He also goes to some odd lengths to save himself a few pennies. When we were in another country, he insisted we walk somewhere a long distance away during a storm to save money instead of getting a taxi. Rainstorms which, in this country, are really bad with heavy rain and strong winds. Despite my protests, as I had been living in the country for 5 months at that point and had experienced said storms, he insisted that it would be fine. He didn't lose out on any money, but he made everyone else very unhappy.

My apologies for the length :-[

I hate those containers because they aren't reusable.  The tin part might be reusable once, but the lids become useless after the first time.

As for taxis, I tend to be cheap about those because they are so expensive these days.  However, if the weather is really horrible, my feet hurt, or I'm carrying lots of stuff, I try for one.

My mother was very generous with herself about taxis but would never -- even after her final illness began -- have groceries delivered because she hated tipping people.  She would cringe today at my once-a-month $6 tip to the guy who carries 3 14-lb boxes of cat litter and other stuff up to my 4th floor walkup.  I have bad knees so that $6 spares me pain that lasts through the entire next day.

Eclectic Dugong

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Re: Cheapskate stories
« Reply #678 on: April 21, 2013, 11:22:49 AM »
I hate those containers because they aren't reusable.  The tin part might be reusable once, but the lids become useless after the first time.

As for taxis, I tend to be cheap about those because they are so expensive these days.  However, if the weather is really horrible, my feet hurt, or I'm carrying lots of stuff, I try for one.

My mother was very generous with herself about taxis but would never -- even after her final illness began -- have groceries delivered because she hated tipping people.  She would cringe today at my once-a-month $6 tip to the guy who carries 3 14-lb boxes of cat litter and other stuff up to my 4th floor walkup.  I have bad knees so that $6 spares me pain that lasts through the entire next day.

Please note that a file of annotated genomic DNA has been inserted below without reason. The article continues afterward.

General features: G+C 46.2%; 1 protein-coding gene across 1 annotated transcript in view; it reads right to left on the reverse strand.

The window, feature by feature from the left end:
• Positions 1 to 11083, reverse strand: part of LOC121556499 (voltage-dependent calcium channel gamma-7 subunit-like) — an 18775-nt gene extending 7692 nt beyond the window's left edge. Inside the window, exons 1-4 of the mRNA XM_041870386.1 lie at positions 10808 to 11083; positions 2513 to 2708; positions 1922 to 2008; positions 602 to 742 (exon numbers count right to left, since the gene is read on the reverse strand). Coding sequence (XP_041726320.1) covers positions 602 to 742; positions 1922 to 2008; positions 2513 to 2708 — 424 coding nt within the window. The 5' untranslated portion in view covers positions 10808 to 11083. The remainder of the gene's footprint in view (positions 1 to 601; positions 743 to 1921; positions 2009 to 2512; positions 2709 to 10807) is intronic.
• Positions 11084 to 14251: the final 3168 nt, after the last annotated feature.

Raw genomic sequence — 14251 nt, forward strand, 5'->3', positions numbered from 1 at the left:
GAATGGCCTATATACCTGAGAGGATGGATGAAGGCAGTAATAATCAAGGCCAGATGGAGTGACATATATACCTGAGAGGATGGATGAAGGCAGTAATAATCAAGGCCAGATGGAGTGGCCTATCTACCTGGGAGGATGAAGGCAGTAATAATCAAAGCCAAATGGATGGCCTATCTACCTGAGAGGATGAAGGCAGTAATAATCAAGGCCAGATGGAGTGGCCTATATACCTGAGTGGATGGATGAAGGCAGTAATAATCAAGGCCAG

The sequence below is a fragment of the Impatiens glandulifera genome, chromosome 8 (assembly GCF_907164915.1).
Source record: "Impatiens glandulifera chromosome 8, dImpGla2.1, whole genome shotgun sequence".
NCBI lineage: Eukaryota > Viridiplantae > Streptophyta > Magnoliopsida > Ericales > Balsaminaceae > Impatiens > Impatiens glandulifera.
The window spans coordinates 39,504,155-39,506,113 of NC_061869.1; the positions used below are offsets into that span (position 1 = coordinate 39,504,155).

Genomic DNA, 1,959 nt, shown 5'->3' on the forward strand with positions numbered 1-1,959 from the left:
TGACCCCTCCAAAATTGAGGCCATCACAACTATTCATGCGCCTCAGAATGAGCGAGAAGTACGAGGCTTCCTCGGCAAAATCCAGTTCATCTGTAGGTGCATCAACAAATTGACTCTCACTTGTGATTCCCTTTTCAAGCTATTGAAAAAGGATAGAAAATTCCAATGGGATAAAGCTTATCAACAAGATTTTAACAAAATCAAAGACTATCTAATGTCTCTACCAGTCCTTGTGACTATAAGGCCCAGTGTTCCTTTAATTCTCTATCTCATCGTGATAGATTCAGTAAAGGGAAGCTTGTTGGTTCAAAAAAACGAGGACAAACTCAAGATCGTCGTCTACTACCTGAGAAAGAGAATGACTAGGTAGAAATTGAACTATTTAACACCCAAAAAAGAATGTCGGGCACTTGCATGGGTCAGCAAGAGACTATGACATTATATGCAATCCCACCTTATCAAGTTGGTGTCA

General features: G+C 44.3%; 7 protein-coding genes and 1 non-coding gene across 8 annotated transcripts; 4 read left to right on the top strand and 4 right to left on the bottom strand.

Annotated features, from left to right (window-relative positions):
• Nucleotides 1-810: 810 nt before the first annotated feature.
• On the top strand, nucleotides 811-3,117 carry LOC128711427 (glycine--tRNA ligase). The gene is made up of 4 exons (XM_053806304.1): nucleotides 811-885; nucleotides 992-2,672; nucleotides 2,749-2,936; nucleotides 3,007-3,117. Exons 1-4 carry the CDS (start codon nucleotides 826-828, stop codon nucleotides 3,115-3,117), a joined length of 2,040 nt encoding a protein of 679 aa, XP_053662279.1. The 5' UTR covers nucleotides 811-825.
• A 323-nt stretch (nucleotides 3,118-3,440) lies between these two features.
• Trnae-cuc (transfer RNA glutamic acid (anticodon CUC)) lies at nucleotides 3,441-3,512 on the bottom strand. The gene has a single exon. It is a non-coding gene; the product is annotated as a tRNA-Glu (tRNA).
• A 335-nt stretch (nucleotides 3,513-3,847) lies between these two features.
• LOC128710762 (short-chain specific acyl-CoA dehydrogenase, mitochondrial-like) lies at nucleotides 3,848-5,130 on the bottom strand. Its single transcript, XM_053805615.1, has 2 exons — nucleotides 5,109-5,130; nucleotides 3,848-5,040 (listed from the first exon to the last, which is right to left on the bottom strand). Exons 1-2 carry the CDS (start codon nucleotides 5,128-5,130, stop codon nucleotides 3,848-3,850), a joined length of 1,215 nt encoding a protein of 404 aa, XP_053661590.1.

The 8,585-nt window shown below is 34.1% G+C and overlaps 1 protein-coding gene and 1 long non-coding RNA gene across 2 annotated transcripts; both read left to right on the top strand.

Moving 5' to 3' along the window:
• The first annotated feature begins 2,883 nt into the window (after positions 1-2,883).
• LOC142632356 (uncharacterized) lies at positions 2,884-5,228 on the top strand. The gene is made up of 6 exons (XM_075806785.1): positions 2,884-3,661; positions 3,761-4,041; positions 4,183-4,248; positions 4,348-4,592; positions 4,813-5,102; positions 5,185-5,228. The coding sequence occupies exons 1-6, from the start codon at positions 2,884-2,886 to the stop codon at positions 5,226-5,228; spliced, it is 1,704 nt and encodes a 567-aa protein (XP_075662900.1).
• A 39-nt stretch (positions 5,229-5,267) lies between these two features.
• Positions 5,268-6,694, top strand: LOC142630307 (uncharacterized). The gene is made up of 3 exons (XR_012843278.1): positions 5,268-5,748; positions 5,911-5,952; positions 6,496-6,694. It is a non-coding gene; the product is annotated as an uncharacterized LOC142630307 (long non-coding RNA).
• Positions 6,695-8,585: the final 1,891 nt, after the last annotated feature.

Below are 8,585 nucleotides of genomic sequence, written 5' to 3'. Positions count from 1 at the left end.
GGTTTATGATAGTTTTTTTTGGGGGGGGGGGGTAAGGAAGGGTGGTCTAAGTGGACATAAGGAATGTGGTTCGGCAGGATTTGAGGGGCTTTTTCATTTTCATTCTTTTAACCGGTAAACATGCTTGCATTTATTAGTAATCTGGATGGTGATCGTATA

Personally I dislike the containers too because of reusing them is an impossibility (health risks) and we have so many of them. I would agree with my father that it is wasteful, if it were a plastic container from a takeaway (I love those).

Also, sharp corners on a tin container and clumsy people (a.k.a me) don't mix ;D

Thipu1

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Re: Cheapskate stories
« Reply #679 on: April 21, 2013, 11:30:53 AM »
A Problem is that many take-out restaurants here deliver food in very good quality plastic containers with Snap-on lids.  These can be used again and even used to store food in the freezer.  It seems a shame to just dump them in the recycle bin but there are only so many you can use.   

sevenday

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Re: Cheapskate stories
« Reply #680 on: April 21, 2013, 09:22:41 PM »